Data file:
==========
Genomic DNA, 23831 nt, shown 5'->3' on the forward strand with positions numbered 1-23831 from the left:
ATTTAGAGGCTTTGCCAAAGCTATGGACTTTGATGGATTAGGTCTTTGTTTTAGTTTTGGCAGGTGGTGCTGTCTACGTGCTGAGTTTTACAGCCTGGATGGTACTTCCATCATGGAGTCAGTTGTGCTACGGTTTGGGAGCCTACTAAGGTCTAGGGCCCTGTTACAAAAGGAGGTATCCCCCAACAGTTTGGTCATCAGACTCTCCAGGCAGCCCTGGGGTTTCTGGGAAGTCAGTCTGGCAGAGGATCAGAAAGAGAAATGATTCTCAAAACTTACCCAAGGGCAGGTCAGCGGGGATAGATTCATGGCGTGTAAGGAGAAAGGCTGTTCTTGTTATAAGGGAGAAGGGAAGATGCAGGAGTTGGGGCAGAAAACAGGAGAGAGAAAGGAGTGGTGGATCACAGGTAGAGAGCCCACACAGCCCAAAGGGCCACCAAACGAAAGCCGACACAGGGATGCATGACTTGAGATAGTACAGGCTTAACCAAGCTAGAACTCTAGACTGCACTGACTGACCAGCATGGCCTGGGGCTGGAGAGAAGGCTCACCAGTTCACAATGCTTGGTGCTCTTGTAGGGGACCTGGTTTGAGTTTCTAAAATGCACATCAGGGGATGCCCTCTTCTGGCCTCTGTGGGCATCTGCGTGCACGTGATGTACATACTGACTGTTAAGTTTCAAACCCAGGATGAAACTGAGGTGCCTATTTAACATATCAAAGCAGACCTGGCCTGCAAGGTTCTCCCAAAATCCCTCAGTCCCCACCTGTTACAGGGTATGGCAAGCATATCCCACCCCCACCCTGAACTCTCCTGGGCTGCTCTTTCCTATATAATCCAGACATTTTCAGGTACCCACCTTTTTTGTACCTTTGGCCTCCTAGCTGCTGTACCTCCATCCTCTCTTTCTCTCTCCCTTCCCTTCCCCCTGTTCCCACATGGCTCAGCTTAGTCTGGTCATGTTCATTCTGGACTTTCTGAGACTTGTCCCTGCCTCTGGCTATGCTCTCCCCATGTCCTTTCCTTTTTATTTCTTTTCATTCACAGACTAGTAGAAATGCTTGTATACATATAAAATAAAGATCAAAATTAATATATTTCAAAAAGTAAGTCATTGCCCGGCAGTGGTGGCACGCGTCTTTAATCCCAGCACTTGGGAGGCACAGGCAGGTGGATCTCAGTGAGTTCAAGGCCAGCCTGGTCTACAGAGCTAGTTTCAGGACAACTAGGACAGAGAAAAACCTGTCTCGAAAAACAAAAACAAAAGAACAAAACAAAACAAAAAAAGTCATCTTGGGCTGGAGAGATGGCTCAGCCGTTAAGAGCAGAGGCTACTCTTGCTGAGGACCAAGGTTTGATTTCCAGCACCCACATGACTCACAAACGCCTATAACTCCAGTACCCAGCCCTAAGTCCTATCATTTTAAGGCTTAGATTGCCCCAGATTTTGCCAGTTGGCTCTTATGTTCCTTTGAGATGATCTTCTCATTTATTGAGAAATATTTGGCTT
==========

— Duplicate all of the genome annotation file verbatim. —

Genomic DNA, 23831 nt, shown 5'->3' on the forward strand with positions numbered 1-23831 from the left:
ATTTAGAGGCTTTGCCAAAGCTATGGACTTTGATGGATTAGGTCTTTGTTTTAGTTTTGGCAGGTGGTGCTGTCTACGTGCTGAGTTTTACAGCCTGGATGGTACTTCCATCATGGAGTCAGTTGTGCTACGGTTTGGGAGCCTACTAAGGTCTAGGGCCCTGTTACAAAAGGAGGTATCCCCCAACAGTTTGGTCATCAGACTCTCCAGGCAGCCCTGGGGTTTCTGGGAAGTCAGTCTGGCAGAGGATCAGAAAGAGAAATGATTCTCAAAACTTACCCAAGGGCAGGTCAGCGGGGATAGATTCATGGCGTGTAAGGAGAAAGGCTGTTCTTGTTATAAGGGAGAAGGGAAGATGCAGGAGTTGGGGCAGAAAACAGGAGAGAGAAAGGAGTGGTGGATCACAGGTAGAGAGCCCACACAGCCCAAAGGGCCACCAAACGAAAGCCGACACAGGGATGCATGACTTGAGATAGTACAGGCTTAACCAAGCTAGAACTCTAGACTGCACTGACTGACCAGCATGGCCTGGGGCTGGAGAGAAGGCTCACCAGTTCACAATGCTTGGTGCTCTTGTAGGGGACCTGGTTTGAGTTTCTAAAATGCACATCAGGGGATGCCCTCTTCTGGCCTCTGTGGGCATCTGCGTGCACGTGATGTACATACTGACTGTTAAGTTTCAAACCCAGGATGAAACTGAGGTGCCTATTTAACATATCAAAGCAGACCTGGCCTGCAAGGTTCTCCCAAAATCCCTCAGTCCCCACCTGTTACAGGGTATGGCAAGCATATCCCACCCCCACCCTGAACTCTCCTGGGCTGCTCTTTCCTATATAATCCAGACATTTTCAGGTACCCACCTTTTTTGTACCTTTGGCCTCCTAGCTGCTGTACCTCCATCCTCTCTTTCTCTCTCCCTTCCCTTCCCCCTGTTCCCACATGGCTCAGCTTAGTCTGGTCATGTTCATTCTGGACTTTCTGAGACTTGTCCCTGCCTCTGGCTATGCTCTCCCCATGTCCTTTCCTTTTTATTTCTTTTCATTCACAGACTAGTAGAAATGCTTGTATACATATAAAATAAAGATCAAAATTAATATATTTCAAAAAGTAAGTCATTGCCCGGCAGTGGTGGCACGCGTCTTTAATCCCAGCACTTGGGAGGCACAGGCAGGTGGATCTCAGTGAGTTCAAGGCCAGCCTGGTCTACAGAGCTAGTTTCAGGACAACTAGGACAGAGAAAAACCTGTCTCGAAAAACAAAAACAAAAGAACAAAACAAAACAAAAAAAGTCATCTTGGGCTGGAGAGATGGCTCAGCCGTTAAGAGCAGAGGCTACTCTTGCTGAGGACCAAGGTTTGATTTCCAGCACCCACATGACTCACAAACGCCTATAACTCCAGTACCCAGCCCTAAGTCCTATCATTTTAAGGCTTAGATTGCCCCAGATTTTGCCAGTTGGCTCTTATGTTCCTTTGAGATGATCTTCTCATTTATTGAGAAATATTTGGCTT